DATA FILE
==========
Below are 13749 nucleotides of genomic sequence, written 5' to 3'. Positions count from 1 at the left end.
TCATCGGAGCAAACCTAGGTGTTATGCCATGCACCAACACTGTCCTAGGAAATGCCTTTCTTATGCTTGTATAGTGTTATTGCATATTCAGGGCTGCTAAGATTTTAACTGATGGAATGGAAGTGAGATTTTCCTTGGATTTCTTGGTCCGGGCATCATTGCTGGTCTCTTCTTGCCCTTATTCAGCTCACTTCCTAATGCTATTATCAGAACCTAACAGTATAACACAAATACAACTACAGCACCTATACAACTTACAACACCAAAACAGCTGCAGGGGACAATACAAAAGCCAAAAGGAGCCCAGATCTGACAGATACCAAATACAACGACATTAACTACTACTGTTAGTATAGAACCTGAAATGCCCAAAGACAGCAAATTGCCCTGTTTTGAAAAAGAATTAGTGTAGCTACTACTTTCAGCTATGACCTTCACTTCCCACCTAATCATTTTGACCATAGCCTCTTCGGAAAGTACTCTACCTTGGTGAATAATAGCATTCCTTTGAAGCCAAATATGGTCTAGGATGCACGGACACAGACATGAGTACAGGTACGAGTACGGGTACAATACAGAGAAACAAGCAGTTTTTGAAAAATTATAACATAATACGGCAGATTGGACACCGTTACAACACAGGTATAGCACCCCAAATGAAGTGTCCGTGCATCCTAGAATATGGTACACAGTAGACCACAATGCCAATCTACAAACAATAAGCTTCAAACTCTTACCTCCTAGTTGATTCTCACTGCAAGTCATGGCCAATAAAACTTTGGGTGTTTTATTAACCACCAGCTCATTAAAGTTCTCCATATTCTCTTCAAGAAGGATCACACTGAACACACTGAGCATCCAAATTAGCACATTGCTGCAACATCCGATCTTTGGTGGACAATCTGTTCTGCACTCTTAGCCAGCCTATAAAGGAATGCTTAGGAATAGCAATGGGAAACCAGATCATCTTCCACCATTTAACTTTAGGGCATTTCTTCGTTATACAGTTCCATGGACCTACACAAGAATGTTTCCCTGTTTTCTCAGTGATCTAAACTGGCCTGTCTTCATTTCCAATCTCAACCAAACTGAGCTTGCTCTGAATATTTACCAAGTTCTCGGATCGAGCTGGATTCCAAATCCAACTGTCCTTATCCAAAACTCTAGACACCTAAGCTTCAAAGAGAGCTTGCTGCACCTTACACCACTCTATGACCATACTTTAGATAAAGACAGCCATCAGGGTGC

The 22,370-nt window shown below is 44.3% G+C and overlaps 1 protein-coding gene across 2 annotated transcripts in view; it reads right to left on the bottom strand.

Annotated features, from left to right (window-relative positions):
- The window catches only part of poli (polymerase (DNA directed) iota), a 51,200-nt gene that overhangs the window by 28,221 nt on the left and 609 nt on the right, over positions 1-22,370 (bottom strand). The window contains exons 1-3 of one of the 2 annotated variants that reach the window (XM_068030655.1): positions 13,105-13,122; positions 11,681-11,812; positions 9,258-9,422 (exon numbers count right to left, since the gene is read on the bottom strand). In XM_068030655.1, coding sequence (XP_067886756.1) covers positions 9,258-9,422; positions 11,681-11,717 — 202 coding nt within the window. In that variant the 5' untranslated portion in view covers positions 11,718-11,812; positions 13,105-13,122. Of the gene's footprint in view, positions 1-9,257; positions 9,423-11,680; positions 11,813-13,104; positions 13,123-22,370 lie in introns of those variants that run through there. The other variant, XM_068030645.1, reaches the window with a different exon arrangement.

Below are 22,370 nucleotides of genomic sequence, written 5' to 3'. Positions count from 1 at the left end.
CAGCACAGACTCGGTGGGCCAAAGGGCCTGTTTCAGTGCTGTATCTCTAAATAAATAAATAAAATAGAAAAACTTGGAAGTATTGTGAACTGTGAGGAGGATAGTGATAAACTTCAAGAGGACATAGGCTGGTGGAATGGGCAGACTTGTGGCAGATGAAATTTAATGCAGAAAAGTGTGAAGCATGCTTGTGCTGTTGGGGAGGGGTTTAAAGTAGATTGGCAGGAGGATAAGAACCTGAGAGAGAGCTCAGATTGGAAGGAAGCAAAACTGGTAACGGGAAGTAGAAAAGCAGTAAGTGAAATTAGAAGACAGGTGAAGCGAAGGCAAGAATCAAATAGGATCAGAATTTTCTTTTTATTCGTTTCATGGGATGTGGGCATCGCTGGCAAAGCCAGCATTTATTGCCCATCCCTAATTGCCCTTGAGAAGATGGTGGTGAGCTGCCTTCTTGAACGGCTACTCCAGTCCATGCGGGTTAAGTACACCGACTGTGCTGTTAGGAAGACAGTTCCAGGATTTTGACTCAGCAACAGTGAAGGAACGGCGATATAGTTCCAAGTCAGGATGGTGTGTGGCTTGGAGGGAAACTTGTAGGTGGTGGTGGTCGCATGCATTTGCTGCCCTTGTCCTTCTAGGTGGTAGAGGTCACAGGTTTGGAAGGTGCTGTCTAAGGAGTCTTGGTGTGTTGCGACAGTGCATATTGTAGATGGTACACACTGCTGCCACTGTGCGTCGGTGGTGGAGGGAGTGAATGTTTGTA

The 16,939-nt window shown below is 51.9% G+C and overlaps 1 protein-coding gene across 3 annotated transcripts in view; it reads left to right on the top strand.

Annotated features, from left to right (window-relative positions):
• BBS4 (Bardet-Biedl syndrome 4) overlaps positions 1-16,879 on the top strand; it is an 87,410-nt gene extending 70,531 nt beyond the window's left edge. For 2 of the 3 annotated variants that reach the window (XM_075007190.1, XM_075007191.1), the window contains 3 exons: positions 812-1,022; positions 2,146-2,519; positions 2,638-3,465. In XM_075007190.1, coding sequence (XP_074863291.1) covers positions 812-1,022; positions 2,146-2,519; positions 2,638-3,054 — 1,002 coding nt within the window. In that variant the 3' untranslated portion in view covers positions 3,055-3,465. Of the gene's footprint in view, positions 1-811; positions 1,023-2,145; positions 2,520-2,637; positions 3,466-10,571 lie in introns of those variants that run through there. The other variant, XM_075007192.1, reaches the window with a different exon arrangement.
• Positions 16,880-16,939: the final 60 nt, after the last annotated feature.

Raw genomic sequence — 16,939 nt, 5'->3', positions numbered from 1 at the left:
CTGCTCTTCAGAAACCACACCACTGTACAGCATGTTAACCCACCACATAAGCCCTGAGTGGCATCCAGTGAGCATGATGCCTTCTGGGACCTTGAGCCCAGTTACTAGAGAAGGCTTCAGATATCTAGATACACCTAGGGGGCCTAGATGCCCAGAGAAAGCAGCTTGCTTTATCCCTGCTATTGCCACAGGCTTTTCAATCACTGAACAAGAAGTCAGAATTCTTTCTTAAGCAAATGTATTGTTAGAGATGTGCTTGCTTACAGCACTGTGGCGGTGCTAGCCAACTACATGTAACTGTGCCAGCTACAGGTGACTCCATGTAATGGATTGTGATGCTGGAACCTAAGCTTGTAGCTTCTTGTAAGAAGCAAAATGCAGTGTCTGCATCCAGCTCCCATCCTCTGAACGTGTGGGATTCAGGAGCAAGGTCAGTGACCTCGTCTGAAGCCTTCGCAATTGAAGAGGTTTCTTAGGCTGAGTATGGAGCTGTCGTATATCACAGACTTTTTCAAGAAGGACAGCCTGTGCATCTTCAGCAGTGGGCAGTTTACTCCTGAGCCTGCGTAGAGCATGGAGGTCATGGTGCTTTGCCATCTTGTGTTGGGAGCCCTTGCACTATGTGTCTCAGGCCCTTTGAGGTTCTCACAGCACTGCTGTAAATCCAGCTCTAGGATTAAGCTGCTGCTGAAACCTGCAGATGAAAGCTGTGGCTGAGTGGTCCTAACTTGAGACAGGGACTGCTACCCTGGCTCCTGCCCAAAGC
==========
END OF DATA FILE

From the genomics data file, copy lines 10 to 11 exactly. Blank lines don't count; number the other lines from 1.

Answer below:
• BBS4 (Bardet-Biedl syndrome 4) overlaps positions 1-16,879 on the top strand; it is an 87,410-nt gene extending 70,531 nt beyond the window's left edge. For 2 of the 3 annotated variants that reach the window (XM_075007190.1, XM_075007191.1), the window contains 3 exons: positions 812-1,022; positions 2,146-2,519; positions 2,638-3,465. In XM_075007190.1, coding sequence (XP_074863291.1) covers positions 812-1,022; positions 2,146-2,519; positions 2,638-3,054 — 1,002 coding nt within the window. In that variant the 3' untranslated portion in view covers positions 3,055-3,465. Of the gene's footprint in view, positions 1-811; positions 1,023-2,145; positions 2,520-2,637; positions 3,466-10,571 lie in introns of those variants that run through there. The other variant, XM_075007192.1, reaches the window with a different exon arrangement.
• Positions 16,880-16,939: the final 60 nt, after the last annotated feature.